Ok, it's very apparent that a lot of people are just not that well versed in the art of dealing with other people; especially the ones they work with. This has been especially apparent as it relates to employer/employee or management/employee interaction.
Being that I have been on both sides of the fence, I feel compelled to enlighten some of the unwitting employers who are clueless about how their negative interaction with their employees is killing the productivity of their business.
Now before I begin, I will start by saying that we all know that some employees aren't worth their weight in toothpicks, so needless to say this commentary does not apply to those situations.
So here we go...
1. When you have employees who work hard (i.e. show up on time, go above and beyond the call of duty to execute tasks they are given, don't steal from the company, show initiative, etc...) acknowledge that from time to time. Everyone likes to know that their work is appreciated. You'd be surprised at how far that one small compliment or gesture will get you.
2. A happy employees is a productive employee. This is not rocket science. As an employer if you go the extra mile to make sure that your employees feel appreciated, they don't mind being more productive.
3. If you tell an employee that you will pay them a certain amount of money for doing a specific job, then that is what you need to pay them at the designated time. Don't wait until after they have done what you've asked them to do and then offer them a sloppy alternative to what was originally promised.
4. Do NOT play with people's money! If you, as a employer, feel compelled to make changes to someone pay, let them know that before they receive their paycheck. Failure to do so can result in very unfavorable circumstances.
5. Please be sure to have toilet paper readily available in CLEAN bathroom facilities. Having to work in a place with a nasty bathroom just makes for bad attitudes all around.
6. Do not tell your staff that the company is doing bad financially and as a result there will be no raises and then turn around and give bonus checks to upper management. Don't get it twisted, that stuff will get found out.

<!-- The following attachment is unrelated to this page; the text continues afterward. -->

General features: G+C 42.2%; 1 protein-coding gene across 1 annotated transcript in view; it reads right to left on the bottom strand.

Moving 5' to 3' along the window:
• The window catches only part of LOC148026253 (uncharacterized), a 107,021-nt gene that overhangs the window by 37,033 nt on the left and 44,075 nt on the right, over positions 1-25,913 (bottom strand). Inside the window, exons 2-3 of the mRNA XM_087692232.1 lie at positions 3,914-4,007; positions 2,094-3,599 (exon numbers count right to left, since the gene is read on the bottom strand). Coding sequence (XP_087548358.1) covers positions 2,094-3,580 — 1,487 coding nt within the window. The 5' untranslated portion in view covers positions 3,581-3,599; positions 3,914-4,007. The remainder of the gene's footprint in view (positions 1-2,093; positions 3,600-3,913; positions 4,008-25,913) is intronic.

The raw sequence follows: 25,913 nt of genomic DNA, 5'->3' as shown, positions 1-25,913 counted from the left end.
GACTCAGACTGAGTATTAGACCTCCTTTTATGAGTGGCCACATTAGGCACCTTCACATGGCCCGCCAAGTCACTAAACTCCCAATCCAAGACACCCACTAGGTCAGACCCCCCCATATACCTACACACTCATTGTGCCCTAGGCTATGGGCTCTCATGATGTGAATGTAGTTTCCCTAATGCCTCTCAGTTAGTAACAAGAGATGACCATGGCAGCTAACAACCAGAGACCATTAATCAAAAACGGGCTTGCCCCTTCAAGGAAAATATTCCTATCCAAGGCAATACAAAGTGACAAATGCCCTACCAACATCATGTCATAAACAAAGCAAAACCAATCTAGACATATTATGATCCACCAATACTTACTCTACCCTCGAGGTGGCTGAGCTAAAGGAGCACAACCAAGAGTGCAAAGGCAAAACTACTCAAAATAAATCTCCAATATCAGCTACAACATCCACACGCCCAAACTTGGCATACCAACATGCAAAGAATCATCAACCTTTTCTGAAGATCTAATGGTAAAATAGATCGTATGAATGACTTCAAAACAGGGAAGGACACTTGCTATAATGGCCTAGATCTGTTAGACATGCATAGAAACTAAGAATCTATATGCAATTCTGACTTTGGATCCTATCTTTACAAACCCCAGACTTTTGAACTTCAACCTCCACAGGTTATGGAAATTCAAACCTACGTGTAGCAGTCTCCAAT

7. Don't be inflexible with respect to employees' time as it relates to family emergencies. While this should not be something that happens on a regular basis, employees should not be made to feel that they will loose their jobs if they have to call off for a sick child or the like.
8. If you can not afford to give raises, find other ways to compensate for good work. Things like concert tickets, extra days off, or gift certificates are always appreciated as a thank you.
9. Do NOT play with people's money. I felt the need to reiterate that point.
10. And finally, always remember to treat people the way that you would like to be treated. This is the golden rule for a reason. If you put yourself in someone else's shoes that enables you to be more compassionate in your dealings with them.
None of us are perfect, but when you employ or manage people you are held to a higher standard, so it is in your best interest, and that of your company, for you to learn how to get the best out of the people you work with. If you can do that, then the sky's the limit. But if you don't, be prepared to be surrounded by a multitude of disgruntled people, who hate your guts, do just enough to get by, and will secretly do everything they can to drag your name, and your company, through the dirt. And quite frankly, you will only have yourself to blame.
That's real talk, folks. Feel free to pass it along. That is all.
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